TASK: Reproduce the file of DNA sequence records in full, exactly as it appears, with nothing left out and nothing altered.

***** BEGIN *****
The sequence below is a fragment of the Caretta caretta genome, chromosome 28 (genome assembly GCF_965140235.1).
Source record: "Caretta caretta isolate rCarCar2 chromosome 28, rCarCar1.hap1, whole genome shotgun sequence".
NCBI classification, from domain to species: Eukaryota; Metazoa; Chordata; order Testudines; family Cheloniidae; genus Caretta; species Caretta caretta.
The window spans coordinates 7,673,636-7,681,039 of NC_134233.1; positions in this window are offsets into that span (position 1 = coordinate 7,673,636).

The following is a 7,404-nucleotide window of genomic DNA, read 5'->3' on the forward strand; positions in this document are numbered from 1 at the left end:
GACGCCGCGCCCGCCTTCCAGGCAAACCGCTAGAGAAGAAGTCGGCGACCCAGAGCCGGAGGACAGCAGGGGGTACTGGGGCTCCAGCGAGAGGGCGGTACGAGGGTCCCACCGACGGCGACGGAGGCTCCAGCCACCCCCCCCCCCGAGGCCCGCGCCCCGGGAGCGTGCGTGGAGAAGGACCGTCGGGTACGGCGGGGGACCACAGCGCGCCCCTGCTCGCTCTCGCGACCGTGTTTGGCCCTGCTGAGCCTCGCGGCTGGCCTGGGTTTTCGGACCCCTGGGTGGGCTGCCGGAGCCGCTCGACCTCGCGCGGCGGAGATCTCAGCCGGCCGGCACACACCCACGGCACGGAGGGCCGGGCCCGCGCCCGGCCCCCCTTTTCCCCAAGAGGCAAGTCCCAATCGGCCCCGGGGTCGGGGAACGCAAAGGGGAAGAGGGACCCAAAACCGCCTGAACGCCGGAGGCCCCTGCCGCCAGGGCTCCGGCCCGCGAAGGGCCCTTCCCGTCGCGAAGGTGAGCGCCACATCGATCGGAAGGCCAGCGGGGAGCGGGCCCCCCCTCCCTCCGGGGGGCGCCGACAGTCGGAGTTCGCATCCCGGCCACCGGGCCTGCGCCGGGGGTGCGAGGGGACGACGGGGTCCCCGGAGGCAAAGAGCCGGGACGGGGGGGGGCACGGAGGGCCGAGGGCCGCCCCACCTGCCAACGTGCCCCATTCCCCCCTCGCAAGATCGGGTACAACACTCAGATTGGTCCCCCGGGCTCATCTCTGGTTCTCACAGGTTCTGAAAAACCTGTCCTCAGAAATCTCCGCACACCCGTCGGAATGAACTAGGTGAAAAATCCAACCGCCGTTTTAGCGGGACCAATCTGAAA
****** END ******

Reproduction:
The sequence below is a fragment of the Caretta caretta genome, chromosome 28 (genome assembly GCF_965140235.1).
Source record: "Caretta caretta isolate rCarCar2 chromosome 28, rCarCar1.hap1, whole genome shotgun sequence".
NCBI classification, from domain to species: Eukaryota; Metazoa; Chordata; order Testudines; family Cheloniidae; genus Caretta; species Caretta caretta.
The window spans coordinates 7,673,636-7,681,039 of NC_134233.1; positions in this window are offsets into that span (position 1 = coordinate 7,673,636).

The following is a 7,404-nucleotide window of genomic DNA, read 5'->3' on the forward strand; positions in this document are numbered from 1 at the left end:
GACGCCGCGCCCGCCTTCCAGGCAAACCGCTAGAGAAGAAGTCGGCGACCCAGAGCCGGAGGACAGCAGGGGGTACTGGGGCTCCAGCGAGAGGGCGGTACGAGGGTCCCACCGACGGCGACGGAGGCTCCAGCCACCCCCCCCCCCGAGGCCCGCGCCCCGGGAGCGTGCGTGGAGAAGGACCGTCGGGTACGGCGGGGGACCACAGCGCGCCCCTGCTCGCTCTCGCGACCGTGTTTGGCCCTGCTGAGCCTCGCGGCTGGCCTGGGTTTTCGGACCCCTGGGTGGGCTGCCGGAGCCGCTCGACCTCGCGCGGCGGAGATCTCAGCCGGCCGGCACACACCCACGGCACGGAGGGCCGGGCCCGCGCCCGGCCCCCCTTTTCCCCAAGAGGCAAGTCCCAATCGGCCCCGGGGTCGGGGAACGCAAAGGGGAAGAGGGACCCAAAACCGCCTGAACGCCGGAGGCCCCTGCCGCCAGGGCTCCGGCCCGCGAAGGGCCCTTCCCGTCGCGAAGGTGAGCGCCACATCGATCGGAAGGCCAGCGGGGAGCGGGCCCCCCCTCCCTCCGGGGGGCGCCGACAGTCGGAGTTCGCATCCCGGCCACCGGGCCTGCGCCGGGGGTGCGAGGGGACGACGGGGTCCCCGGAGGCAAAGAGCCGGGACGGGGGGGGGCACGGAGGGCCGAGGGCCGCCCCACCTGCCAACGTGCCCCATTCCCCCCTCGCAAGATCGGGTACAACACTCAGATTGGTCCCCCGGGCTCATCTCTGGTTCTCACAGGTTCTGAAAAACCTGTCCTCAGAAATCTCCGCACACCCGTCGGAATGAACTAGGTGAAAAATCCAACCGCCGTTTTAGCGGGACCAATCTGAAA